The last time I saw Ted Darling was in 1996, shortly before he died, as he walked around the old Tops Market in Lockport muttering incoherently, looking through the foodstuffs and walking past me without any sign that he knew me, even though he did from my many years on television. We knew each other, but by that time Ted was in the final stages of Pike’s disease, an Alzheimer’s-like degenerative illness that in the final years of his life had robbed him of his senses. He died in December of that year at the age of 61.
Ted Darling had been the Voice of the Buffalo Sabres for 22 years, and like Van Miller, the Voice of the Buffalo Bills for 37 years who died last Friday at 87, he was a local icon whose voice was instantly recognizable. Now Van has joined Ted in that afterlife that awaits us all, but not before leaving us with wonderful memories of days gone by. In that we can all share.
While the last time I saw Ted was in my hometown of Lockport, there is also a Lockport connection I had with Van Miller, long before I became a television reporter in Buffalo at Ch.’s 2 and 7, opposite Van’s local television sports perch at Ch. 4.
In 1966, I was the very young sports editor of the Lockport Union-Sun & Journal and traveled to old War Memorial Stadium to cover the Bills. It was there that I met Van in the press box as he was beginning his career as the Voice of the Bills. Our paths didn’t cross much after I moved to news a short time later, but occasionally we would bump into each other at a local event where television folks gathered, and we would say hello. That was about it.
But like many of you out there, I certainly was exposed to Van Miller’s play-by-play calls of the Bills over the years, and his voice and his undeniable enthusiasm for the hometown team were the standard for fans who happened to be near a radio at sometime during a Bills game, pretty much a given for all of us.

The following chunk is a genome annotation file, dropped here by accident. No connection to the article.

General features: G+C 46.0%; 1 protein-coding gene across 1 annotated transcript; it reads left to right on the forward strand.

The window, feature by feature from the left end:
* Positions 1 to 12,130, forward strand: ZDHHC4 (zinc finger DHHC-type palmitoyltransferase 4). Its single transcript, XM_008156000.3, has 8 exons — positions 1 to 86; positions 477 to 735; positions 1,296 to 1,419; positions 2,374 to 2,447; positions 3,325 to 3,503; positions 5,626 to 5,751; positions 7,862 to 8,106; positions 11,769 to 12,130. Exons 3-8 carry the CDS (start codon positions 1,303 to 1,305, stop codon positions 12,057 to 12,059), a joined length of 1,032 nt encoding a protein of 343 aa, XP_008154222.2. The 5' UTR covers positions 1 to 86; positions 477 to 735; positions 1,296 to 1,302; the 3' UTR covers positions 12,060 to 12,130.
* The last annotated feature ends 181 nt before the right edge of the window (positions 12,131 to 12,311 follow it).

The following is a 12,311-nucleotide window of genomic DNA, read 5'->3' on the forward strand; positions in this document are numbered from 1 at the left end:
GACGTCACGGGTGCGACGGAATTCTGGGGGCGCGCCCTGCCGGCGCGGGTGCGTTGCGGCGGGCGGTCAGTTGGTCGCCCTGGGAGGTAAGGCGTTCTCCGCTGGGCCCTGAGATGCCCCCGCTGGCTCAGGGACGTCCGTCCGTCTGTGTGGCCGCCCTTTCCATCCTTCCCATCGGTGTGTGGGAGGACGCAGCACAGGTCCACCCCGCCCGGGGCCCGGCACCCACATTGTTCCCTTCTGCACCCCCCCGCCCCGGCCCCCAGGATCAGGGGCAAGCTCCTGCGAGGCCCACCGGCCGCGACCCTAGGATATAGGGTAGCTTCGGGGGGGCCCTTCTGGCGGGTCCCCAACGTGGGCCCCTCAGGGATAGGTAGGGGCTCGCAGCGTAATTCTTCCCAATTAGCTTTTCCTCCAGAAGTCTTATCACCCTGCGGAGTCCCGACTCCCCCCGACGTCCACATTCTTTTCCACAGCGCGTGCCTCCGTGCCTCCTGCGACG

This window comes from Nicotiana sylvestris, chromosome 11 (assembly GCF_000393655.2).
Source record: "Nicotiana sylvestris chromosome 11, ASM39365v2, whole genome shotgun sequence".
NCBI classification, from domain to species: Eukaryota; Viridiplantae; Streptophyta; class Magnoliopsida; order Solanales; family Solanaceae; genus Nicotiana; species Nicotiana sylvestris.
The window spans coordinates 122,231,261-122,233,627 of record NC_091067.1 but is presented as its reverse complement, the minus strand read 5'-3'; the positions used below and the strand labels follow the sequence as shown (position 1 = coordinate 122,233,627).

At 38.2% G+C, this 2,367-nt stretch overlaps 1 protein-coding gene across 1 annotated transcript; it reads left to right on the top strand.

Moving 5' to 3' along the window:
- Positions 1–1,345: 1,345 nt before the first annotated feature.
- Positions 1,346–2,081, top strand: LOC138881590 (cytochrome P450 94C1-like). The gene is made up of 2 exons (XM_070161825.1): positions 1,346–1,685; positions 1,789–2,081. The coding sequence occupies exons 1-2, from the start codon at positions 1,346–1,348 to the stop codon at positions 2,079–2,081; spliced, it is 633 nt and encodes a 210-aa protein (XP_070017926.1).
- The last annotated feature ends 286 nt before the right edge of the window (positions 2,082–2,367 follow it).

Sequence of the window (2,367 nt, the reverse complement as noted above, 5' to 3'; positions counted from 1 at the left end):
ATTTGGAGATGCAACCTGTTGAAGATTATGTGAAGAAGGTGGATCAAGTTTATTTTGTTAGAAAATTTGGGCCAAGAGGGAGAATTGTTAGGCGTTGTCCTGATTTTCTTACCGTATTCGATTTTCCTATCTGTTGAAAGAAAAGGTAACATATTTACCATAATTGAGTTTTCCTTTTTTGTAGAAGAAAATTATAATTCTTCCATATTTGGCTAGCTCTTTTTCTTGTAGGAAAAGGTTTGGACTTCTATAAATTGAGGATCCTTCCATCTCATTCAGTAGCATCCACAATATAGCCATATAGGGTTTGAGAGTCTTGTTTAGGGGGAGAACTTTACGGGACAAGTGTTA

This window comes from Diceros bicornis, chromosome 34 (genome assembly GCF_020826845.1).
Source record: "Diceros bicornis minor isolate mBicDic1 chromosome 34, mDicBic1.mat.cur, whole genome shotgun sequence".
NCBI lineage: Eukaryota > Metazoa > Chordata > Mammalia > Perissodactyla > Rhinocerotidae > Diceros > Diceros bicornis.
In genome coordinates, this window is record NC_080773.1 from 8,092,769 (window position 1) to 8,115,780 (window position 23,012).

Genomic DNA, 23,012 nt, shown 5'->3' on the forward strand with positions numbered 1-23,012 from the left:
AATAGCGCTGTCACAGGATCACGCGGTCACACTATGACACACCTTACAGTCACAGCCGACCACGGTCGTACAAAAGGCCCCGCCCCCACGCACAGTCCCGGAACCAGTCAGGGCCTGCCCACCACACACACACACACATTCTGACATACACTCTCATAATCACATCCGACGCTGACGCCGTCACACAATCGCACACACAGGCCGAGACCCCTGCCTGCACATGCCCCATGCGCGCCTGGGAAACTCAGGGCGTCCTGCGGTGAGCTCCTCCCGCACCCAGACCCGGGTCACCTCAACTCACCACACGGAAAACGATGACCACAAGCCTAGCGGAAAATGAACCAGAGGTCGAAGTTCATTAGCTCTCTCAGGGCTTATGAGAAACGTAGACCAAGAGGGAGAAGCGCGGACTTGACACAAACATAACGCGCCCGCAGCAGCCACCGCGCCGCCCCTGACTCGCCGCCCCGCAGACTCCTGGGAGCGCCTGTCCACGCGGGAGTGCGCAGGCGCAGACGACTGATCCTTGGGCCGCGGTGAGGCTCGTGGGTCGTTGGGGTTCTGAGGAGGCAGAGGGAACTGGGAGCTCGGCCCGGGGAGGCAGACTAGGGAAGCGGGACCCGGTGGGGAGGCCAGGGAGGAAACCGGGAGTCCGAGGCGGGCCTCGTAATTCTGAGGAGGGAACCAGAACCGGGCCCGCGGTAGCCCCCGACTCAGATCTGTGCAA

My old colleague at Ch. 7, Irv Weinstein, interviewed by the Buffalo News after Van’s passing, called him “one of the most gifted broadcasters in Buffalo history, and in my opinion, had few equals anywhere.” Now that quote comes from one of the most gifted broadcasters I ever knew, Irv Weinstein, who had few equals in the anchor chair ever. And he worked for many years alongside another great sports voice, my old friend Rick Azar.
For those of us still here, the passing of the likes of Ted Darling, Van Miller, and so many others who worked in the broadcast industry during the years I did is a stark reminder of the inevitability of it all. But it is also nice to know that people honor the memory of those who served and entertained them in the broadcast business as the tributes poured in over the weekend for Van Miller as they did in 1996 when Ted Darling passed away.
Many of us who worked for many years in local broadcasting and television know that people followed us, counted on us, and still remember us after all these year. I’ve been off the air since 1998, but I’m still recognized frequently and even this morning, a gentleman came up to me and a coffee shop and said, ‘I know you knew Van. Are you going to write something?’ I assured him I was and this is my tribute to the late Voice of the Buffalo Bills.
Van Miller’s calls were his own, and he left his mark on the stage like few before him and will long be remembered for his play-calling magic and his enthusiasm for the hometown team. I hope he is somewhere now sitting alongside Ted Darling and others who have passed from this scene and is enjoying the excitement being generated once again for the Bills and the Sabres as fans look forward to the coming seasons.
Thanks for the memories, Van, and we won’t forget you and what you brought to this community with your stirring play-by-play calls.. I can almost still here you now: ‘He’s at the 20, at the 10, touchdown Bills!’ His voice has gone silent but his memory will live on.